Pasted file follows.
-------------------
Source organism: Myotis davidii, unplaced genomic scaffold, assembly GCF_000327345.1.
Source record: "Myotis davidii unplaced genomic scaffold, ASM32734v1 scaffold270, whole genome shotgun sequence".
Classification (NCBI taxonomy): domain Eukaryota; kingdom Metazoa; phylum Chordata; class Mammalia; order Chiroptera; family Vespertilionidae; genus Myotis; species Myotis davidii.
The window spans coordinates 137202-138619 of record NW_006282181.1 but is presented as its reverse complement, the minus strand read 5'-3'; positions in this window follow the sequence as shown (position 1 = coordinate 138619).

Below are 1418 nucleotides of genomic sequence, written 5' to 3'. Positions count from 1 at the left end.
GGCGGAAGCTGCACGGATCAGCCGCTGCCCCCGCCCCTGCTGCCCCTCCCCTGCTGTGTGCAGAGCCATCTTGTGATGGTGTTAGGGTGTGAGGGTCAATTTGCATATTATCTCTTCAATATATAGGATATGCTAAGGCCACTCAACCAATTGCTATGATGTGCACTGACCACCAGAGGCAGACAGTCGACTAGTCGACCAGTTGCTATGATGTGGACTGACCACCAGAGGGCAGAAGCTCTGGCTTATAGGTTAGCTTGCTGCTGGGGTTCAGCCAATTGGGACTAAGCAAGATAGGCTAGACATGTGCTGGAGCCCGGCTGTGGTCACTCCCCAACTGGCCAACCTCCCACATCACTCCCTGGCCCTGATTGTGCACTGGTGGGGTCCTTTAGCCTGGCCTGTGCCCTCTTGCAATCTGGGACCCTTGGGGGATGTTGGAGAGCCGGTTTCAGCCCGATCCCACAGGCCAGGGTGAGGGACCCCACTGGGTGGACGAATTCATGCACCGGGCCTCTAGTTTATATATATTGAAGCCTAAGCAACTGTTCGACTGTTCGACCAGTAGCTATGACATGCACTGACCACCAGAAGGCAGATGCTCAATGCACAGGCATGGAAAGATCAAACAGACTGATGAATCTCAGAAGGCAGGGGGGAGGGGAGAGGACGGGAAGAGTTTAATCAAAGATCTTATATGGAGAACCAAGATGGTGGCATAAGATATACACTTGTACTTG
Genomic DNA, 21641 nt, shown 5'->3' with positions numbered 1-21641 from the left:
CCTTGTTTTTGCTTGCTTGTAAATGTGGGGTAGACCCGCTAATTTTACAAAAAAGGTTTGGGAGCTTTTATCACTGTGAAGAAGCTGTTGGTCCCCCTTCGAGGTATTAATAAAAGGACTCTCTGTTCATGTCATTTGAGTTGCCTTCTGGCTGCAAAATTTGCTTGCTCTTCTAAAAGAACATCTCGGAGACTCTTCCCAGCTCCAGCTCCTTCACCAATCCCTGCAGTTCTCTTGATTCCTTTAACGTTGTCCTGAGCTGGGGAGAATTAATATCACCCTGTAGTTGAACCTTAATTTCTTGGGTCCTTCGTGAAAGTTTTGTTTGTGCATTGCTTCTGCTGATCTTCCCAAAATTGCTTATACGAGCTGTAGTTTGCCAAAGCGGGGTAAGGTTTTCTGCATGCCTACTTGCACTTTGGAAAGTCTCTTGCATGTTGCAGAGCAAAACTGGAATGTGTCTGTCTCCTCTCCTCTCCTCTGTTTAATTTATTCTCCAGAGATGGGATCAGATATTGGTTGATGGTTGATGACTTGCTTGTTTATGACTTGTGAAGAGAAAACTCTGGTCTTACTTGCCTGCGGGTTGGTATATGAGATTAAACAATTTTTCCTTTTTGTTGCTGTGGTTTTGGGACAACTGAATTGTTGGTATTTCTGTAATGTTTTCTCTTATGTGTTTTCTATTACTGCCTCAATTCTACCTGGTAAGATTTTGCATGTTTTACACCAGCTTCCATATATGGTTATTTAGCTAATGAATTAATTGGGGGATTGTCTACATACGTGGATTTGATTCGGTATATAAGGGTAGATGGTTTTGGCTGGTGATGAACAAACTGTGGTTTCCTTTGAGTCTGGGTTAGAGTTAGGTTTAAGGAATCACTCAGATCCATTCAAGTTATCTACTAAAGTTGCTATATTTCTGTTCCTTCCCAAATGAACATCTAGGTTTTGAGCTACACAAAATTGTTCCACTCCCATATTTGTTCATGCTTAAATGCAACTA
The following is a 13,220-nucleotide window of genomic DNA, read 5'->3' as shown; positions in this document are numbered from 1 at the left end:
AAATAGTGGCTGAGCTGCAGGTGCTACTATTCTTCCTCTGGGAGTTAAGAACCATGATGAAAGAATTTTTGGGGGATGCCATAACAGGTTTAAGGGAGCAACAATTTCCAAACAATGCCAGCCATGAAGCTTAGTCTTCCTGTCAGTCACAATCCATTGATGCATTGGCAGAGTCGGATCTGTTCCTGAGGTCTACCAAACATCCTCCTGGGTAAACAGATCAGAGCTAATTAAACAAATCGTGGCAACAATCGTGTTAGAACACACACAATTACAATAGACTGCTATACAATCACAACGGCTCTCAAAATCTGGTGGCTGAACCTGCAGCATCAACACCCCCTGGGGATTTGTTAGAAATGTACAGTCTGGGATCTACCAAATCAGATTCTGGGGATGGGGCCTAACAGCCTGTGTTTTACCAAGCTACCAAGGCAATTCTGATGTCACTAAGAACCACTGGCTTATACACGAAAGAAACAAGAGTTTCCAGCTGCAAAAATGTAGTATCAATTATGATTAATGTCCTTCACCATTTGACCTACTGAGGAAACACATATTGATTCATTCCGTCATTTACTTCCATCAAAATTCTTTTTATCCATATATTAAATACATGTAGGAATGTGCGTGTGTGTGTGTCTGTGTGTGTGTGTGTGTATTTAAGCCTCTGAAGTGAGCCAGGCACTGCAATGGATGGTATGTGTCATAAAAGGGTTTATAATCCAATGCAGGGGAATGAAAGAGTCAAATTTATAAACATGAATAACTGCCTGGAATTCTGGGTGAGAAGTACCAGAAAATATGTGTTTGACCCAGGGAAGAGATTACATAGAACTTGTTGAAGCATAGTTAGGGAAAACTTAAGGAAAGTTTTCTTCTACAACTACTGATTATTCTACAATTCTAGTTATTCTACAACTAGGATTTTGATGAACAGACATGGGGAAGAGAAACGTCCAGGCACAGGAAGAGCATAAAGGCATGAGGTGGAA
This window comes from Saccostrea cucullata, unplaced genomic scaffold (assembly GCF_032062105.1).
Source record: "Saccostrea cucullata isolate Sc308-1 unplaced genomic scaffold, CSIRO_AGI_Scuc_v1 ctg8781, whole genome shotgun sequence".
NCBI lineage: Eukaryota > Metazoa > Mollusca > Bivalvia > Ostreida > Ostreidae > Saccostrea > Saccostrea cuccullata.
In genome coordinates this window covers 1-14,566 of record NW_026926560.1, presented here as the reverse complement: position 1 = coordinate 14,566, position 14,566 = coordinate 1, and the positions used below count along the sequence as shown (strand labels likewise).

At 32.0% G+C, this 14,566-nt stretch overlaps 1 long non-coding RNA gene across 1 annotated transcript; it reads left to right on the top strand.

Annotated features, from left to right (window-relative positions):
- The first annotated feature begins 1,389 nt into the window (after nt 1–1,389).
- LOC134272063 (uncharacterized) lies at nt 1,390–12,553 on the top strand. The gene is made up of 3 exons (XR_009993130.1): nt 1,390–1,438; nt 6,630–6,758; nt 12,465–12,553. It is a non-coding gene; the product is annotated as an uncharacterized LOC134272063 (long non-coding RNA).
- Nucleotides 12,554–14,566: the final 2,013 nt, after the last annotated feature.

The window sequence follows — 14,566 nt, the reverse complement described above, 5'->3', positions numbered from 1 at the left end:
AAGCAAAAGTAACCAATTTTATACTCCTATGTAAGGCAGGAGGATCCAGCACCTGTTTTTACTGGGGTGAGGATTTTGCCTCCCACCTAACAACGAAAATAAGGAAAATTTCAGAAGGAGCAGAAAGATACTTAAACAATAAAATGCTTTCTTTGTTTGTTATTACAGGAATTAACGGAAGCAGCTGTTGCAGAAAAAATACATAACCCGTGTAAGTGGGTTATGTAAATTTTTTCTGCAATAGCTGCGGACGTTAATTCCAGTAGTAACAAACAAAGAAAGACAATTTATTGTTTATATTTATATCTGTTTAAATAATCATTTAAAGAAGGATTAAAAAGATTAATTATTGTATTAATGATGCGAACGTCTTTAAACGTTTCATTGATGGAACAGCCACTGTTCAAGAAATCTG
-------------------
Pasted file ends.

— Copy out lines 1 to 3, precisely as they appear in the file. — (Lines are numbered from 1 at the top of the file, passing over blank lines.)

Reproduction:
Source organism: Myotis davidii, unplaced genomic scaffold, assembly GCF_000327345.1.
Source record: "Myotis davidii unplaced genomic scaffold, ASM32734v1 scaffold270, whole genome shotgun sequence".
Classification (NCBI taxonomy): domain Eukaryota; kingdom Metazoa; phylum Chordata; class Mammalia; order Chiroptera; family Vespertilionidae; genus Myotis; species Myotis davidii.